Teenage years are likely the hardest years for children growing up. They have moved out of their “childish” ways and now have to deal with an entirely different set of anxieties and fears. For most teenagers, the fear of failure or not being socially accepted can weigh heavily on their minds. If not careful, fear can completely immobilize your teen, causing them to close themselves off from trying new things or meeting new people. Your role as a parent is very important. Helping a teenager deal with social acceptance is a lot harder than telling your five year old about monsters under the bed. This is a small guide to help you in helping your teens:
Talk About It
Teens become very distant and standoffish. As their parent, it is important for you to talk to them about any fears they might be having. When your teen opens up to you, be sure that you listen to everything that they have to say. They deal with a lot in their day to day lives, and sometimes, as parents, all they need from you is to know that you care and understand their fear. If you have examples from your life of how you were fearful of something as a teenager, this is the perfect time to share this information with them so they can relate.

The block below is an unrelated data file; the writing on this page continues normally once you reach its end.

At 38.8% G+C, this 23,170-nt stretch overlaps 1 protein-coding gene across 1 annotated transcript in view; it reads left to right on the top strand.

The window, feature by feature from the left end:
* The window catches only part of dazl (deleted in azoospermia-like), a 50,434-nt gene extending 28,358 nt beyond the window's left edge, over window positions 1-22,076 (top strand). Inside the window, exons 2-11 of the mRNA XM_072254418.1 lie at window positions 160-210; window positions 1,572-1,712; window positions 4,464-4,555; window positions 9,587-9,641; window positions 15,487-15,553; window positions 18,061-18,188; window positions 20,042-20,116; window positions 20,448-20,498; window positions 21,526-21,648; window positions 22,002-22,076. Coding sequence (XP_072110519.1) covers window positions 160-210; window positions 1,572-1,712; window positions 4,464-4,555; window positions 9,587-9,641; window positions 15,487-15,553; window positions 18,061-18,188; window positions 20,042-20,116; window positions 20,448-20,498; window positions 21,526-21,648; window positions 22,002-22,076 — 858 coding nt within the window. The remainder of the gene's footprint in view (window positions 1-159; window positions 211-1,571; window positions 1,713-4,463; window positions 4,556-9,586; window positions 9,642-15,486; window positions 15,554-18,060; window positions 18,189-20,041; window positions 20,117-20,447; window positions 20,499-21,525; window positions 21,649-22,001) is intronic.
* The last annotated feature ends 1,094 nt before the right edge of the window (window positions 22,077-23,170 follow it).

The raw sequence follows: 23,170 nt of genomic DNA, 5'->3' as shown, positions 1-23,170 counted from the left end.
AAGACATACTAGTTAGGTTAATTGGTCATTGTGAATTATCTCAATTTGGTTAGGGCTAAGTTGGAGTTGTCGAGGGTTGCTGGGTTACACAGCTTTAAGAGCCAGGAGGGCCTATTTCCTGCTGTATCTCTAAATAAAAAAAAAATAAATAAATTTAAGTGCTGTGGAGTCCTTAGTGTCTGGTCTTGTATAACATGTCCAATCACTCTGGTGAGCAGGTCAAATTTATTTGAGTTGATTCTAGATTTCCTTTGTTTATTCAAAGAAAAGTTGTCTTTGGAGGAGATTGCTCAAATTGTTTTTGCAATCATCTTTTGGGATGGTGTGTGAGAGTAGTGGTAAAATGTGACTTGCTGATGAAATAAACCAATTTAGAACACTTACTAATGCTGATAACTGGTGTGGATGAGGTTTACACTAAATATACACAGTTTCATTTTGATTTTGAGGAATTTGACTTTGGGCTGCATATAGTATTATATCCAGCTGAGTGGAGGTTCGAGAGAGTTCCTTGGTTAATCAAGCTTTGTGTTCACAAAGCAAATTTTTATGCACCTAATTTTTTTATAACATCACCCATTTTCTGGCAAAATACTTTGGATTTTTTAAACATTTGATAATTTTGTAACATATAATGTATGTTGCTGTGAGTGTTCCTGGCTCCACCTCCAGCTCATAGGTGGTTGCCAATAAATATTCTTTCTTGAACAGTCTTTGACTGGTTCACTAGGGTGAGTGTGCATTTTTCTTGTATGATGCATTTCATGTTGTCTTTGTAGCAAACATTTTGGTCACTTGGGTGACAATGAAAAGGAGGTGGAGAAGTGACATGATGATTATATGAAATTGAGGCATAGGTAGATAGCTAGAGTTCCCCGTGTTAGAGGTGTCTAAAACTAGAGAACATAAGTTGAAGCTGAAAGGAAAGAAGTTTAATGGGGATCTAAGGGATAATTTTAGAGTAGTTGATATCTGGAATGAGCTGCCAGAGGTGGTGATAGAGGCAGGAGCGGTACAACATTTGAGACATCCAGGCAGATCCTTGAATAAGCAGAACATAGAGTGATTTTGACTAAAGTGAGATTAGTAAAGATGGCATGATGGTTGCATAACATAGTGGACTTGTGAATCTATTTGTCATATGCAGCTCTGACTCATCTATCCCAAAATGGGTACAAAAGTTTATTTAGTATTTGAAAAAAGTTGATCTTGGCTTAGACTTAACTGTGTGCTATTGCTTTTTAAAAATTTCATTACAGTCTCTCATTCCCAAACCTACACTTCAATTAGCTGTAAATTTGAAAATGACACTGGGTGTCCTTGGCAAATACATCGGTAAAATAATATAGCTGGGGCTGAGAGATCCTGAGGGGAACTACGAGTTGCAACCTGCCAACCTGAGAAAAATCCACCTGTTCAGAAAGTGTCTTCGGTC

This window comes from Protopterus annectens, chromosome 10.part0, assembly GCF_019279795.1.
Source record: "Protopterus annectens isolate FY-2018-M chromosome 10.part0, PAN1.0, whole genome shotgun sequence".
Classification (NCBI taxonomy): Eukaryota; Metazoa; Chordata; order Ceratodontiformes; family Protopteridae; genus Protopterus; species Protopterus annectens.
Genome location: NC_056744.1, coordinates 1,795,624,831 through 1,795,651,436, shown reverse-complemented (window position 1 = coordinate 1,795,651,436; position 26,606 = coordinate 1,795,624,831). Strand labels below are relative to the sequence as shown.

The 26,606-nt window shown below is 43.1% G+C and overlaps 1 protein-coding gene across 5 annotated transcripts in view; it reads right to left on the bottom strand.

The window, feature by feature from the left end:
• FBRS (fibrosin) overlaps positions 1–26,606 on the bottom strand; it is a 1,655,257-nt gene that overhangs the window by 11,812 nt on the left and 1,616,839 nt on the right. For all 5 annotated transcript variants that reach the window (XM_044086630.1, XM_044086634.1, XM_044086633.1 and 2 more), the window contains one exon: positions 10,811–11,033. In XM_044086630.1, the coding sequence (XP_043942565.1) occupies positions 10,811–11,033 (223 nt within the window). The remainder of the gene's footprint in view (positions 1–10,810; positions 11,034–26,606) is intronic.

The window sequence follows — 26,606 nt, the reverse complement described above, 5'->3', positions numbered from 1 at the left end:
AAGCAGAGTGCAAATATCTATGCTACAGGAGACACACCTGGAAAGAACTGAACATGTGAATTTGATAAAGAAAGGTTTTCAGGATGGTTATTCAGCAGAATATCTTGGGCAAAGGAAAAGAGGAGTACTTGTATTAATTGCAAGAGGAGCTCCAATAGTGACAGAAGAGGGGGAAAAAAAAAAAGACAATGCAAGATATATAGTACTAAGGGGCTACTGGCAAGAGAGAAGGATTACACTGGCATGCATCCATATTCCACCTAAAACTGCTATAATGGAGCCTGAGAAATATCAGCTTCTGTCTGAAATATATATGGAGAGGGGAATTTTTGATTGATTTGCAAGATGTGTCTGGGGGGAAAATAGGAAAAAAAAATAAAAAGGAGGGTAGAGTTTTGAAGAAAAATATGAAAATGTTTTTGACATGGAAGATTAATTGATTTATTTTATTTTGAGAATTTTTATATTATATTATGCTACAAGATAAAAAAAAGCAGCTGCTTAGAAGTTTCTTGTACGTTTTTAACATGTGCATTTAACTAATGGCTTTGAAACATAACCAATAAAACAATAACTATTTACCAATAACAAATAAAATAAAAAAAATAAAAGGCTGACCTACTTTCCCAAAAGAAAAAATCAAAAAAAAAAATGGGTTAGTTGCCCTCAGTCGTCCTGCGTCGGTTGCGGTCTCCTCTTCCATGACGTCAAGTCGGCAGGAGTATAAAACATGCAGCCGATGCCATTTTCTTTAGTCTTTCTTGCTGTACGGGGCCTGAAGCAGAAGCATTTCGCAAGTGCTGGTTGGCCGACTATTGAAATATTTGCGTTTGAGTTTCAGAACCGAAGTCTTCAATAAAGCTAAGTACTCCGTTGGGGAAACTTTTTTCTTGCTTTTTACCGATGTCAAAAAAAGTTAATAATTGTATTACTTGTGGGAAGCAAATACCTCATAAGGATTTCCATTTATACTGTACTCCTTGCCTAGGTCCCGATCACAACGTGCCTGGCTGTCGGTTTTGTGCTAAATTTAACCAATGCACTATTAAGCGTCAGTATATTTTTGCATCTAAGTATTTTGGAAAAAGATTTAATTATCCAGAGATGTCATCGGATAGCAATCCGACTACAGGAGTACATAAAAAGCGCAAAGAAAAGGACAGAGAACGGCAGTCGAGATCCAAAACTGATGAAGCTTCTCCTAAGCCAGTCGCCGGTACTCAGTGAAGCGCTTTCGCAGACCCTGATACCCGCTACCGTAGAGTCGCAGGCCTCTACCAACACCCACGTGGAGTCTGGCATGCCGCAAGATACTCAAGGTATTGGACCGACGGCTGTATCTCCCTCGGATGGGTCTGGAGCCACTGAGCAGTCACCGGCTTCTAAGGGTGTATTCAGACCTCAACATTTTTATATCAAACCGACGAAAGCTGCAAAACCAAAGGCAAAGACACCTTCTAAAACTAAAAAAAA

Lead by Example
Sometimes actions speak a lot louder than words. If your teen is fearful of something, why not try to show them how you get through a fear of your own? Sharing this with them will make them feel better and not so alone in their fears. For instance, maybe you’re not the biggest “socialite” yourself and you have fears of rejection. When you’re out with your teen, make a point to speak to people, no matter what their response might be. If they see you are not afraid of rejection, they will learn that they will come out of it fine.
Don’t Force It
As much as parents wish they could take away all fears and accomplish all challenges for their children, they can’t. Sometimes you have to let your teen learn a lesson or face a fear on their own. As teenagers, you can’t hold their hand and walk them into school without embarrassing them. While they have to learn on their own, you should keep in mind that you cannot force their progress. All you can do is be there as a guide.
Dealing with fear is hard as an adult, which means that it seems catastrophic for a teenager. Keep talking to your child about their challenges and let them know that you are on their side no matter what the outcome might be.